Newspaper of The New York Herald, August 17, 1842, Page 2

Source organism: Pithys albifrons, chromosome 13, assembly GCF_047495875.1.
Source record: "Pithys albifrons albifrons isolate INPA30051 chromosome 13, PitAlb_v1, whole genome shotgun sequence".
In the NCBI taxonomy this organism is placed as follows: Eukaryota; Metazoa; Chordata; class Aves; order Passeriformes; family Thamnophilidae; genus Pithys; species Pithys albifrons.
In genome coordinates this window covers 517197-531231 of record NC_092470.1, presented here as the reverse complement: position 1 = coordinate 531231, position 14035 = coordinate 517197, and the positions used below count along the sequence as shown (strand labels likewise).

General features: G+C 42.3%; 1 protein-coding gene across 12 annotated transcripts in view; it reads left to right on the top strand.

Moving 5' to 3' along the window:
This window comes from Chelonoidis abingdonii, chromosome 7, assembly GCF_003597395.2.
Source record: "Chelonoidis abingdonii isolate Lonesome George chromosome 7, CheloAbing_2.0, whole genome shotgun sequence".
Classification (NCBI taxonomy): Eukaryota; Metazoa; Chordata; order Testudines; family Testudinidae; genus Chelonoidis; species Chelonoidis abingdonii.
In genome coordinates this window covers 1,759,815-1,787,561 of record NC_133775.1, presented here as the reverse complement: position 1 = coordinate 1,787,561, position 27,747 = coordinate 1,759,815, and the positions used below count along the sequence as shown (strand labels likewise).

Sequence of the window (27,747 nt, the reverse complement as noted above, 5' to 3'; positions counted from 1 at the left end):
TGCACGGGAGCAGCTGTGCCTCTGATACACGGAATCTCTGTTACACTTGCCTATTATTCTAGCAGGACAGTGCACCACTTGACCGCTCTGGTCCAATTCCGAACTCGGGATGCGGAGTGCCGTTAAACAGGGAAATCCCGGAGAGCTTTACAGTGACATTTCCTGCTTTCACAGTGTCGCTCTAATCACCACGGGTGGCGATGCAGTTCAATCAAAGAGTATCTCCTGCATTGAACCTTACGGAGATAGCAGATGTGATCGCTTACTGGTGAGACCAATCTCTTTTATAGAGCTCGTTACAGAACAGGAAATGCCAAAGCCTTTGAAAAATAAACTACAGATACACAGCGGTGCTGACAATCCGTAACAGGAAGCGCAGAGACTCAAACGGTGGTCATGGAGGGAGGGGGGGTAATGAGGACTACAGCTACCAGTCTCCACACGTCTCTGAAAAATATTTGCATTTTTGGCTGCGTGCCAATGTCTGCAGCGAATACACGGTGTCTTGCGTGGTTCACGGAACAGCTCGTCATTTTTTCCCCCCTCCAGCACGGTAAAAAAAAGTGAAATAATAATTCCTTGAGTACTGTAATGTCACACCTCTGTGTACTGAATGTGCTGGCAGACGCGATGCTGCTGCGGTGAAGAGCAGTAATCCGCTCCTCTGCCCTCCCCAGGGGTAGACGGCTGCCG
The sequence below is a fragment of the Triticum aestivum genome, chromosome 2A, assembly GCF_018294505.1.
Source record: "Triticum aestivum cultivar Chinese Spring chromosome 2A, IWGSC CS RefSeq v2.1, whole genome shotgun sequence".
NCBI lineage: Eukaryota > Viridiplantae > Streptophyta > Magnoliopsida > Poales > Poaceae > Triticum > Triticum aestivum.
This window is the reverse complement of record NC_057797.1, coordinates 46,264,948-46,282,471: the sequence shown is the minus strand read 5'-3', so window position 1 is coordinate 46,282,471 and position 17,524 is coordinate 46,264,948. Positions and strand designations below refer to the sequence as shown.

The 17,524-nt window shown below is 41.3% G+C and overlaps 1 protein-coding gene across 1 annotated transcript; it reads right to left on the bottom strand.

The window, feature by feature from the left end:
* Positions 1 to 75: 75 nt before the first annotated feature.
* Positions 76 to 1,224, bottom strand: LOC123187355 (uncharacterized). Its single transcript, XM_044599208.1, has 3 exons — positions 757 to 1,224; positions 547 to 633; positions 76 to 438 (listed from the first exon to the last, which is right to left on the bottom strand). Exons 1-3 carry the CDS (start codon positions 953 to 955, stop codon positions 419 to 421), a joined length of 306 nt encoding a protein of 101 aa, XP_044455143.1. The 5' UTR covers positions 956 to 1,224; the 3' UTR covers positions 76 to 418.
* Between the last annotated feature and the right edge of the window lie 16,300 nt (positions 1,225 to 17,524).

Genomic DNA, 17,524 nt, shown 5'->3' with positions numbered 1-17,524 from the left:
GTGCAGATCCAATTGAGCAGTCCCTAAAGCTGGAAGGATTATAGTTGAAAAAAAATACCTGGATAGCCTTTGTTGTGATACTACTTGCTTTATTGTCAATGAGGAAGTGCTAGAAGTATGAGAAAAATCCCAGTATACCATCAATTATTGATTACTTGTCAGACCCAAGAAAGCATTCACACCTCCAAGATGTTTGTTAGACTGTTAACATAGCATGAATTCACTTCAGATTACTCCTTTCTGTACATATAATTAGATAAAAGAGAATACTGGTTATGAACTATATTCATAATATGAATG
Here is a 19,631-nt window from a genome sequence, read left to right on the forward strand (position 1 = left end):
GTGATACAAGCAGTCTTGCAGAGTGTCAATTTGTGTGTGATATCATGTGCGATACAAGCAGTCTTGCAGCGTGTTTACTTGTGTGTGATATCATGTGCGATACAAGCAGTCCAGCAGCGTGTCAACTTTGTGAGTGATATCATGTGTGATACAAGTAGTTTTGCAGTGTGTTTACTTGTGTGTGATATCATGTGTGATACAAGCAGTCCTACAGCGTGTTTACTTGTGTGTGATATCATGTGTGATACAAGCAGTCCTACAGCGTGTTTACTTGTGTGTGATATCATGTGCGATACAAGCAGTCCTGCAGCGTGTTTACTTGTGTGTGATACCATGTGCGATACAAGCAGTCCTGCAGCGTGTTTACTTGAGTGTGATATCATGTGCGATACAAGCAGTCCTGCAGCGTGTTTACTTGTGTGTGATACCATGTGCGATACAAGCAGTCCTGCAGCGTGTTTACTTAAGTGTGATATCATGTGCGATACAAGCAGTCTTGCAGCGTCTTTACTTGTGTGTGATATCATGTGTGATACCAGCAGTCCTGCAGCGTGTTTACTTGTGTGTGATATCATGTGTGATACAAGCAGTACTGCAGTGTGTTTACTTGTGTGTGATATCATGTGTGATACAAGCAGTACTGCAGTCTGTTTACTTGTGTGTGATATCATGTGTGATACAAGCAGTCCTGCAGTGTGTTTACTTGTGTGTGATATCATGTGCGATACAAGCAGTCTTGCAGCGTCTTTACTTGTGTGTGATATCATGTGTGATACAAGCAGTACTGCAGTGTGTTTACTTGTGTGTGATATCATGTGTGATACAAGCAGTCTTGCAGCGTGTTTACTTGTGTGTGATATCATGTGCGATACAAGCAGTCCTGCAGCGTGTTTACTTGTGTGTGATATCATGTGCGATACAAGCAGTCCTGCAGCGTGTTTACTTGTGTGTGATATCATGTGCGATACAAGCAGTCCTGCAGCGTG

August 17, 1842 Tarihli The New York Herald Gazetesi Sayfa 2